Several weeks before my Aunt Marion, my father’s most unfavourite sister died, she said to my mother, “You and Saul were giants.” After years of snubs, put downs and an imposed snobbery, my mother appreciated my aunt’s words. Perhaps being confined to bed and contemplating how she might manage with a recently amputated leg, Marion was expressing empathy for my parents’ struggle in life, and in particular how polio had effected them.
And it’s true, unless you personally experience a travail, you can put your thoughts into empathy, particularly if you are a sympathetic person, but living something is very different than imagining it. Such reflection had been previously expressed by Howard; however when he tripped and fell in Berlin recently, he was able to truly empathize with the life my dad lead. Being his regular curmudgeon self, Howard soldiered on- as my father did when polio took his legs at age 28. Now on crutches, Howard wonders how did my father do it? Steps are a problem, especially if there is no railing to hold on to, going up as bad as going down. At the Pergamon and Deutsches Museum in Germany where they did have elevators, he comprehended anew what obstacles must be overcome in daily existence. Surprisingly, many airports, believe it or not, do not make it easy for the handicapped either.
I recalled our trip to Los Angeles as a kid and how my father had to navigate the staircase up to the plane. And again, in Europe, we too just two weeks ago, had not the luxury of an entrance or exit to the plane, but steep metal steps to be navigated up onto the plane, passengers stomach to back, bunching , trying to avoid the rain showering down. My father didn’t talk about his disability, except to resent the word “cripple.” I wondered freshly, how does one trundle on in life, always encumbered with a burden that physically sets you apart? And how does that work on your attitude towards getting out of bed, moving from sitting to standing, swinging your legs or standing upright when on a moving platform? Are you caught in closing doors on an elevator, eschew of course escalators, cross the street in time while the light threatens and does change?These seem small considerations when you can pop up from your chair, stretch out your legs and bound to the door.
As an adolescent, it bothered me my father would not wear shorts. I pestered him insistently, for what possible reason, I wonder now why. He finally spit out the words at me, concerning the ugliness of his braces. I had consciously refused to consider him different to anyone else, arrogantly so and because we differed on so many things, my hardness only added fuel to opposing him, never giving any consideration at how mounting three flights of stairs to use a washroom at the CNE might exhaust him? True, he grew up a male or in a macho kind of world where men especially did not display any weakness( do men ever?) My mother confided how the ancient aunts scoffed at his lost manhood that no doubt floored them when the miraculous birth of my sister post polio occurred.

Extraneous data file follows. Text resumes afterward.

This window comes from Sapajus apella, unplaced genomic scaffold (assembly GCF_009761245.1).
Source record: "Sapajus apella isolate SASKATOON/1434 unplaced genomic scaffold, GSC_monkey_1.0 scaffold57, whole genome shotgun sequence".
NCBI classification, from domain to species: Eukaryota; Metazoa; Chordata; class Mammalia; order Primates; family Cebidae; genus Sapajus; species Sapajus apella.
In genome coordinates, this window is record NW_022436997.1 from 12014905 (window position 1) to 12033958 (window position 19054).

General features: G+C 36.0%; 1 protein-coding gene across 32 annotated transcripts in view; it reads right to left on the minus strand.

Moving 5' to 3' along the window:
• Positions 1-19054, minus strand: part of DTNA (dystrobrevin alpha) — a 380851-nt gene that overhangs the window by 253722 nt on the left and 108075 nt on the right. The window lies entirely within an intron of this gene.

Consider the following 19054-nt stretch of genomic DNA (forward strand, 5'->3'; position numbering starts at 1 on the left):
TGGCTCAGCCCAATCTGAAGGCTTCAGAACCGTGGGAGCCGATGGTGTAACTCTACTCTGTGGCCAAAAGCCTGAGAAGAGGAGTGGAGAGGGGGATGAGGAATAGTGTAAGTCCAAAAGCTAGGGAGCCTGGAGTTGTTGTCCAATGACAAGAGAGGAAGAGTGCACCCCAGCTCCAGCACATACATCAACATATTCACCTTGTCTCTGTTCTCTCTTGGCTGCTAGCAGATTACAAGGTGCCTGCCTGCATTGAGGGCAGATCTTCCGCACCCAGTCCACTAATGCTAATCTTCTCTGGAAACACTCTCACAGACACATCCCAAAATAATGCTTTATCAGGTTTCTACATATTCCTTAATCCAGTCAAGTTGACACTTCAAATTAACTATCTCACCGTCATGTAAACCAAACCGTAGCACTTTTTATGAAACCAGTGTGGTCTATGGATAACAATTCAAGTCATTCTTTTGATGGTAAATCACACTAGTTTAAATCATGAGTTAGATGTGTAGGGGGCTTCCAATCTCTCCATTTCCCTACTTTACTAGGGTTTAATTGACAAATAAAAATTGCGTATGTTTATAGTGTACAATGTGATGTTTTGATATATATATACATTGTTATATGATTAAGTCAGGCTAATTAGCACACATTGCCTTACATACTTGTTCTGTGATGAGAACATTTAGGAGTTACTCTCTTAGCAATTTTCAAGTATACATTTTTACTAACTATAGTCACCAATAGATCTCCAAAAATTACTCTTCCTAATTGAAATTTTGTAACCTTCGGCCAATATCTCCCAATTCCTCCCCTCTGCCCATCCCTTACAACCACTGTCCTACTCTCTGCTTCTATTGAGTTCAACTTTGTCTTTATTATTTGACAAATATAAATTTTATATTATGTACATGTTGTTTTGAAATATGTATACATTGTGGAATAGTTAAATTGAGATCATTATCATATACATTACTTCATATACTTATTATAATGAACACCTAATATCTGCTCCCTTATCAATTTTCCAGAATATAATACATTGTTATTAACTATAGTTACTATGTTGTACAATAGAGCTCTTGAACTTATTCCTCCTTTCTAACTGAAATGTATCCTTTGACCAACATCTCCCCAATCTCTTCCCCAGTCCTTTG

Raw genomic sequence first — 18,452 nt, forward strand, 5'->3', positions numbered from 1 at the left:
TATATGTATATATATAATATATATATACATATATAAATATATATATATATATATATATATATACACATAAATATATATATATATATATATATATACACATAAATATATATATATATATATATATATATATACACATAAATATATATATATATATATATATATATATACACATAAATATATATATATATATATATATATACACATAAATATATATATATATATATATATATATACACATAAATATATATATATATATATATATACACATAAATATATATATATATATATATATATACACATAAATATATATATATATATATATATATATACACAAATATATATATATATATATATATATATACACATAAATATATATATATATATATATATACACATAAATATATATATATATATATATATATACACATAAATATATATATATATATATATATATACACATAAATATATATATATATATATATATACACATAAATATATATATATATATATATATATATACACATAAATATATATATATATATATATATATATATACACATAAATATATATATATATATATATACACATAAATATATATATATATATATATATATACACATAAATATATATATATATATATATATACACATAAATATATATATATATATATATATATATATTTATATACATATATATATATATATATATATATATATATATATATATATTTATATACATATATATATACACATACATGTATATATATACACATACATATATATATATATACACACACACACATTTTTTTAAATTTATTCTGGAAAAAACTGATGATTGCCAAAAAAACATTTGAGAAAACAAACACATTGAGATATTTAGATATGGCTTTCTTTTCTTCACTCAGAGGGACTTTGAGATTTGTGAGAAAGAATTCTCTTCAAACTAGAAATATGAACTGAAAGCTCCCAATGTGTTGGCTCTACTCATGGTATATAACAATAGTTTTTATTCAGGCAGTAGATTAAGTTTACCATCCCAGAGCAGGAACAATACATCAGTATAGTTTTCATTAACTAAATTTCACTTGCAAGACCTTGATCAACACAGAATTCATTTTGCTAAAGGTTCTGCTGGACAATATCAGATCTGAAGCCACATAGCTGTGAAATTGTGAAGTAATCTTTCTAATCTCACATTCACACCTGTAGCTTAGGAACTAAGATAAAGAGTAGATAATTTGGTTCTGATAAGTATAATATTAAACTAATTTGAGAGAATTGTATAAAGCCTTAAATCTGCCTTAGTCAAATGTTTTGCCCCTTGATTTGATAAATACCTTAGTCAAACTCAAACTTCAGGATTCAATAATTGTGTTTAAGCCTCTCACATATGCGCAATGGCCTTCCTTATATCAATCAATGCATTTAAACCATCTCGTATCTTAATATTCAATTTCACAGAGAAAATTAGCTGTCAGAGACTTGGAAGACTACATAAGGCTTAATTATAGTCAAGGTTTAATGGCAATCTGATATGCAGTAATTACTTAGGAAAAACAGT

We want to believe our parents are invincible and will always be there for us. That’s one of the things about aging and approaching or exceeding the years when our parents left us. Too late, we wish we could have spoken or expressed appreciation for them. Yet, it is only when we have matured, spent the years, reflected and encountered the difficulties that aging encumbers us with do we understand and experience the ravages of time.
In Berlin, Howard and I read East West Street by Philippe Sand. Upon the death of his grandfather Leon, the author explores his grandfather’s lost years during the holocaust years never discussed or shared. Eventually as the story unravels, along with concepts of genocide and crimes against humanity, we arrive at The Nuremberg War Trials and the need for some to create a wall between the past and present in order to go on living. One woman explains that although she will not speak of it, nothing has been forgotten, the horrors always a part of her.One wonders at the bravery of so many to go forward into a future.
I think about my father and his rugged attitude towards life, only warm towards my sister and adoring to my mother: just keep on. Go out on service calls, absorb yourself in your music, don’t talk about the past. I understand now it would have been like pulling a bandaid off a wound that hasn’t healed. Too painful, too agonizing and why go back to a bad place, where you lost your legs, your independence, your partial sense of self. Why speak of the place where your dreams were extinguished and your manhood put on trial.
These are daunting journeys and I as well would not want to descend into the hell of those days.
However, there are the Eli Weisels, the writers who have returned to the Gehenna of Hell to relate he stories, some almost forgotten .Philippe Sand dispassionately takes us on a journey to a world where Jews were unwanted, despised, tortured, experimented on and made to disappear because they were Jews. The disabled and handicapped followed, like my father, afflicted by polio, their twisted stories, ghosts that shadow them. And my mind leaps to the parents refusing to vaccinate their children, believing the lies of movie stars or uninformed worriers, ignoring a future that will be corrupted and capable of ensnaring the healthy bodies of those blissfully unaware of sharing a cup of juice or kissing a chubby cheek. Propaganda that will impact on their and our world and destroy the limbs of helpless children, ruining their lives, separating them from the life they deserve. Years of research ignored, years of hard work to extend childhoods of safety.
These barbarians, dictators, the misinformed and worse are the poisoners of our world. Their narratives, told or hidden, the rocky roads that will detour the safety of untold journeys.
May we never relive those traumas of children or parents.